The skeleton is the body’s inner structure, working with muscles to support and protect organisms, as well as allowing them to move. Like a building or statue, a human being with no skeleton would collapse and fall over.
The skeleton is made of 206 bones, categorized as either long, short or flat. Long bones include the tibia and femur, the skeleton’s longest bone. Short bones can be found in the wrist and in the spinal vertebrae. The hip and pelvis are both flat bones.
Bones continue to grow for around 20 years, and a balanced diet is needed to guarantee their correct growth. Bones need numerous mineral salts to make them hard, as well as ossein, a substance which renders them flexible and resistant.
Bones have two layers. The outer layer is compact and very hard while the inner layer is spongy, flexible and filled with countless blood vessels.
Bones are hollow at their center, and contain bone marrow. Bone marrow looks like jelly, and produces white blood cells, red blood cells, and platelets.
When subjected to strong pressure, bones can break. This kind of accident is called a fracture, and requires medical attention.
However, bones can also mend themselves. Immediately after a fracture, blood from the damaged blood vessels solidifies and fills the space between the two sides of the fracture. Scar tissue is created: fractured bones produce a special tissue, fibrocartilage callus, which is soft at first, and then gets gradually harder, rebuilding the damaged area.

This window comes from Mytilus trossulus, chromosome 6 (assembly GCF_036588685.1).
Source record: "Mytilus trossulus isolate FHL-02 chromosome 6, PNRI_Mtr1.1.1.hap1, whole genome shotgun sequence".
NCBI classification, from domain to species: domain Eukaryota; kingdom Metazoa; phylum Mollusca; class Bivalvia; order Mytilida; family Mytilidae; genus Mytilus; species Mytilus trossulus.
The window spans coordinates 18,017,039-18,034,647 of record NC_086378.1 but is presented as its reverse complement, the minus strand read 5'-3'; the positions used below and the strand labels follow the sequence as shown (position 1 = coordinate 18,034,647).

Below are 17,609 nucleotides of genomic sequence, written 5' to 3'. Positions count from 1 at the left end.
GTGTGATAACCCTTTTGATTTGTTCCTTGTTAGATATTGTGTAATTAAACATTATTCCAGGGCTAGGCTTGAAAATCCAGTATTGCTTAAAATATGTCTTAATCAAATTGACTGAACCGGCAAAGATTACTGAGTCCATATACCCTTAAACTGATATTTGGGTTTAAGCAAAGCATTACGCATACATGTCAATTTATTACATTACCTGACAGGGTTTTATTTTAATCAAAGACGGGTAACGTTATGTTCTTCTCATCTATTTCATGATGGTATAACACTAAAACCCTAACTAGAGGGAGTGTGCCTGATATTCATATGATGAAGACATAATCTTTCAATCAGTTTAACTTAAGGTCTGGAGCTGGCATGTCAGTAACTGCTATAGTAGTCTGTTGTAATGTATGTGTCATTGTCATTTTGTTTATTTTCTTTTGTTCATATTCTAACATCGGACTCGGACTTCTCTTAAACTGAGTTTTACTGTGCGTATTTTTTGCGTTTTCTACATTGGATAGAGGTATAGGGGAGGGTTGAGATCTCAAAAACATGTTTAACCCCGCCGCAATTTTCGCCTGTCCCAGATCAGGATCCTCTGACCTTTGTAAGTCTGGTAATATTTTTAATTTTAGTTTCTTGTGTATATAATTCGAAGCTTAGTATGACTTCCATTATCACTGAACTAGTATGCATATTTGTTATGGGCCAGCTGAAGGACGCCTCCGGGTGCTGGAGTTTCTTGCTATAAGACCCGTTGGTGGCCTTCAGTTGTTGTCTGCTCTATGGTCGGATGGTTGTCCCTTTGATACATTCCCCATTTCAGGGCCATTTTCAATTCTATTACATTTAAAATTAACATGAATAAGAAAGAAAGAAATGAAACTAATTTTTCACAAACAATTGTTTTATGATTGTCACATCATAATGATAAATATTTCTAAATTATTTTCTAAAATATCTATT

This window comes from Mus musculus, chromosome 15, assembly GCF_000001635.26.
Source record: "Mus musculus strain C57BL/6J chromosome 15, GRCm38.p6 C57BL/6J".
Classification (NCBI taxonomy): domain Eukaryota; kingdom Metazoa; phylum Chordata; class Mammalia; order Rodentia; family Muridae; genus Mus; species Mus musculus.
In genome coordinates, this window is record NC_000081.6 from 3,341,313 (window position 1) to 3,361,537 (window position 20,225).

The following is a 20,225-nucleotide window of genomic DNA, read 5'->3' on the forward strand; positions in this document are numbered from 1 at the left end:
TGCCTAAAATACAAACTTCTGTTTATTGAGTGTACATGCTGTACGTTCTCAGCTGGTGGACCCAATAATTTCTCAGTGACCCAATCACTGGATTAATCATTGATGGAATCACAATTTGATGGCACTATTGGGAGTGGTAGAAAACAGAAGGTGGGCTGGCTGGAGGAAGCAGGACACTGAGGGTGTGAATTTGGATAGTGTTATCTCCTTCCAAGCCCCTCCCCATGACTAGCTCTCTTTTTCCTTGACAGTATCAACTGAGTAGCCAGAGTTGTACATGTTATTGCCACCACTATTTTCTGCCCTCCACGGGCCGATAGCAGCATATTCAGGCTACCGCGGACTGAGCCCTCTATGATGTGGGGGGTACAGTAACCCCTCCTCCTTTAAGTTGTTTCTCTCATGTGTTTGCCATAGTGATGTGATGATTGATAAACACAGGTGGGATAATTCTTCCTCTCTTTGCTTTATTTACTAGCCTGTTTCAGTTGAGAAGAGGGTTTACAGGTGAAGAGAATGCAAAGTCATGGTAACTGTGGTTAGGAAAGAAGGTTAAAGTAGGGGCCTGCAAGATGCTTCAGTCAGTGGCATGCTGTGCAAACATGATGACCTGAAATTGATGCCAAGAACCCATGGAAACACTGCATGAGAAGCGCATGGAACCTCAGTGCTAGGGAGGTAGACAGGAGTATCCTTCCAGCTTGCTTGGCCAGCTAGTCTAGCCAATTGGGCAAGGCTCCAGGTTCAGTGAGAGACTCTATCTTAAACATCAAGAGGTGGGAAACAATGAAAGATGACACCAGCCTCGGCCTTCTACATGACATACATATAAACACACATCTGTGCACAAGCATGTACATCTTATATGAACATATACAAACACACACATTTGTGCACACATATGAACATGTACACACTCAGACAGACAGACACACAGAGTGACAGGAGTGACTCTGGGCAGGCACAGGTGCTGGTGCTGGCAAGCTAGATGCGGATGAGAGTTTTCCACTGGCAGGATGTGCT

Flexibility between bones is created by joints. Joints are like capsules, coated in a soft substance called cartilage, and are lubricated by a liquid known as synovia.
Each bone has its own well-defined function based on its shape and position. The cranium, for exapmpe, protects the brain. The thoracic cage surrounds the heart and lungs. The vertebral column encases the spinal cord. The pelvis houses the reproductive organs.
The skeleton is the part of our body that takes the longest to decompose, and in favorable conditions may endure for centuries.
This is why it is considered the image of death, and has been interpreted as such throughout history by many different cultures.
An example are the dances macabres used as decorations in late-medieval churches, which depict men clutched by fearful yet ironic dancing skeletons.